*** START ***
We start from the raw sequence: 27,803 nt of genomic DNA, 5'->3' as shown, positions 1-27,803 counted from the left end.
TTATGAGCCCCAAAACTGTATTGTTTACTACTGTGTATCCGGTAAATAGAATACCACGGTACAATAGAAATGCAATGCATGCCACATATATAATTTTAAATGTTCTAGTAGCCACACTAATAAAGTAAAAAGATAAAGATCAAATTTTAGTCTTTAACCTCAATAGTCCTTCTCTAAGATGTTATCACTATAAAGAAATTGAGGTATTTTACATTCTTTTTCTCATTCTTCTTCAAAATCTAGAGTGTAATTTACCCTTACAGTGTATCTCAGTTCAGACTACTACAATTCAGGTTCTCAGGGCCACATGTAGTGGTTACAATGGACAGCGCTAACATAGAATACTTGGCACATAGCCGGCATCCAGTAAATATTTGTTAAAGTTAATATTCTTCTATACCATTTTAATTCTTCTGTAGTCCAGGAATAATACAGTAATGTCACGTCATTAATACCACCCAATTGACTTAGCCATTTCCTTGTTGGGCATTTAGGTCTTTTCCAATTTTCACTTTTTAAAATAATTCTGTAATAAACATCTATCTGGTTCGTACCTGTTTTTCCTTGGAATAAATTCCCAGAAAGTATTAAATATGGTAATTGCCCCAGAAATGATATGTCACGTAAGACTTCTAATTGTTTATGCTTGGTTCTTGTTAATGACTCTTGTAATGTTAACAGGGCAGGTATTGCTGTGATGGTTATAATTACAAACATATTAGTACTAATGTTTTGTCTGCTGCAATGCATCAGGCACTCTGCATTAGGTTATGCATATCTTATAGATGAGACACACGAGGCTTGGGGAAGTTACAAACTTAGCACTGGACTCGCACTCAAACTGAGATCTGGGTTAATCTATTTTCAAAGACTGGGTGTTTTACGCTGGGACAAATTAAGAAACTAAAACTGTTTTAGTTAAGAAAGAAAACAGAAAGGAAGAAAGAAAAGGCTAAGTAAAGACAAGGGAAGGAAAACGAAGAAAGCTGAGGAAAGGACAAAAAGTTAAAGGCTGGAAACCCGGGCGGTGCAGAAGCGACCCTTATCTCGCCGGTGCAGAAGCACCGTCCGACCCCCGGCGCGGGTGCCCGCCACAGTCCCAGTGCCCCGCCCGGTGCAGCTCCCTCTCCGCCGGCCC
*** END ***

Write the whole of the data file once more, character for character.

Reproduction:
We start from the raw sequence: 27,803 nt of genomic DNA, 5'->3' as shown, positions 1-27,803 counted from the left end.
TTATGAGCCCCAAAACTGTATTGTTTACTACTGTGTATCCGGTAAATAGAATACCACGGTACAATAGAAATGCAATGCATGCCACATATATAATTTTAAATGTTCTAGTAGCCACACTAATAAAGTAAAAAGATAAAGATCAAATTTTAGTCTTTAACCTCAATAGTCCTTCTCTAAGATGTTATCACTATAAAGAAATTGAGGTATTTTACATTCTTTTTCTCATTCTTCTTCAAAATCTAGAGTGTAATTTACCCTTACAGTGTATCTCAGTTCAGACTACTACAATTCAGGTTCTCAGGGCCACATGTAGTGGTTACAATGGACAGCGCTAACATAGAATACTTGGCACATAGCCGGCATCCAGTAAATATTTGTTAAAGTTAATATTCTTCTATACCATTTTAATTCTTCTGTAGTCCAGGAATAATACAGTAATGTCACGTCATTAATACCACCCAATTGACTTAGCCATTTCCTTGTTGGGCATTTAGGTCTTTTCCAATTTTCACTTTTTAAAATAATTCTGTAATAAACATCTATCTGGTTCGTACCTGTTTTTCCTTGGAATAAATTCCCAGAAAGTATTAAATATGGTAATTGCCCCAGAAATGATATGTCACGTAAGACTTCTAATTGTTTATGCTTGGTTCTTGTTAATGACTCTTGTAATGTTAACAGGGCAGGTATTGCTGTGATGGTTATAATTACAAACATATTAGTACTAATGTTTTGTCTGCTGCAATGCATCAGGCACTCTGCATTAGGTTATGCATATCTTATAGATGAGACACACGAGGCTTGGGGAAGTTACAAACTTAGCACTGGACTCGCACTCAAACTGAGATCTGGGTTAATCTATTTTCAAAGACTGGGTGTTTTACGCTGGGACAAATTAAGAAACTAAAACTGTTTTAGTTAAGAAAGAAAACAGAAAGGAAGAAAGAAAAGGCTAAGTAAAGACAAGGGAAGGAAAACGAAGAAAGCTGAGGAAAGGACAAAAAGTTAAAGGCTGGAAACCCGGGCGGTGCAGAAGCGACCCTTATCTCGCCGGTGCAGAAGCACCGTCCGACCCCCGGCGCGGGTGCCCGCCACAGTCCCAGTGCCCCGCCCGGTGCAGCTCCCTCTCCGCCGGCCC